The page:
Throughout the early 1990s, Maya appeared regularly at Caroline’s Comedy Club and MTV’s “Half-Hour Comedy Hour.” He also starred in his own half-hour special on Comedy Central. His last show Paying for the Pool ran at the Atlantic Theater for eight weeks. It was described as, “A one-man show in which Maya talks about his childhood and coming-out experiences.”

Maya was diagnosed with AIDs in 1995 but continued to perform. In The Queerest Art: Essays on Lesbian and Gay Theater, Carmelita Tropicana remembers him at a conference for the Center for Lesbian and Gay Studies (CLAGS) four months before he died. Despite a high fever, he did his entire set and had to be persuaded to go home early. Although friends were tearful over his impending death, Tropicana recalls, “[Frank] hated the tender sweet image of white helium balloons flying up to the sky in memory of those who have died of AIDS. He was angry, he wanted something loud, an uzi, a bomb to explode.” An upfront iconoclast to the end, Frank Maya was 45 years old when he died.

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Screen Shot 2016-09-06 at 9.47.12 PM1986 Postcard for Frank’s performance at CBGB

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Screen Shot 2016-09-06 at 9.49.45 PM1986 Postcard for Franks Maya’s performance at LaMama Cabaret

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Frank Maya at The Kitchen1990 Postcard for Frank Maya’s performance at The Kitchen.

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Frank Maya’s Music

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FRANK MAYA ACCORDING TO HIS FRIENDS: Uncut, Unexpurgated, Unabridged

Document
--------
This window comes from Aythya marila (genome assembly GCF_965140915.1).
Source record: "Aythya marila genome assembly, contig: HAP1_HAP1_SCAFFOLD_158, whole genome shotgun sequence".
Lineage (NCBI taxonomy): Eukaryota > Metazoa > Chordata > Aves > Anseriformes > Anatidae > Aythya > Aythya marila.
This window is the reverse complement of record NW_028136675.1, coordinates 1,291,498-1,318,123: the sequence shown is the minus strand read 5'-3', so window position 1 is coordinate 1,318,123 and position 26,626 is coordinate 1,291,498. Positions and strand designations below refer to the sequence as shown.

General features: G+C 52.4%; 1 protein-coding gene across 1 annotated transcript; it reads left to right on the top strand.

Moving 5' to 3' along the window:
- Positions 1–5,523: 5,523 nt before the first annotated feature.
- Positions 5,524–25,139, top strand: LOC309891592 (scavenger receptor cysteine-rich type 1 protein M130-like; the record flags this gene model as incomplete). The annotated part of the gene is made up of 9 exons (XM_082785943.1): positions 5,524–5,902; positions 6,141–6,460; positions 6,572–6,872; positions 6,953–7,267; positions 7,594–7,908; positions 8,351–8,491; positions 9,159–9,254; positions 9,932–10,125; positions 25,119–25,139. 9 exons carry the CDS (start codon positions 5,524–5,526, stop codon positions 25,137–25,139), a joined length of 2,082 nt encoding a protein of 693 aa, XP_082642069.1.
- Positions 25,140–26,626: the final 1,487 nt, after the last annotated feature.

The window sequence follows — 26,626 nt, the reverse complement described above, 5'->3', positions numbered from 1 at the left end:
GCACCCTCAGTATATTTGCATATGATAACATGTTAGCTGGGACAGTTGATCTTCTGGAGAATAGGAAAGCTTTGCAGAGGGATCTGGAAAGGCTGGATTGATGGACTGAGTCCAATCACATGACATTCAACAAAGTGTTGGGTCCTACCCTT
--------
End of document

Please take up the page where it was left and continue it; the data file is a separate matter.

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Postcard for Franks Maya’s performance at PS122 – 1989

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Frank Maya - Paying for the Pool 1993

Postcard for performance at Atlantic Theater – “Paying for the Pool” 1993

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MORE ABOUT FRANK MAYA – Performance Videos

Frank Maya at Dixon Place (circa 12-31-91)

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REFERENCES

Brown, Joe. “A Little Tattle Tale” Washington Post; 17 March 1989.

Holden Stephen. “A Wacky Pop Iconoclast” New York Times; 15 July 1983.

Holden, Stephen. “Frank Maya, 45, Performance Artist and Solo Comic.” New York Times; 10 Aug 1995.

Holden, Stephen. “Music Noted in Brief: Frank Maya, Singer, Satirizes Consumerism.” New York Times; 30 March 1983.

Rizzo, Frank. “Maya’s Punch Line Reaches a Broader Audience.” Hartford Courant, 22 Sept 1993.

Solomon, Alisa, and Framji Minwalla. The Queerest Art: Essays on Lesbian and Gay Theater. New York: New York UP, 2002.

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Thanks to Neil Greenberg,(postcards, videos,interview) Ellie Covan,(interview, video) John Jesurun (interview) and Victoria Linchong (Writer/Profile) for their great contribution to this post!

Categories
Book Shelf Photography Writer

Vaudevisuals Bookshelf – “The Downtown Book” – 1974 – 1984 NY Art Scene

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Downtown is more than just a location, it’s an attitude–and in the 1970s and ’80s, that attitude forever changed the face of America. This book charts the intricate web of influences that shaped the generation of experimental and outsider artists working in Downtown New York during the crucial decade from 1974 to 1984. Published in conjunction with the first major exhibition of downtown art (organized by New York University’s Grey Art Gallery and Fales Library), The Downtown Book brings the Downtown art scene to life, exploring everything from Punk rock to performance art.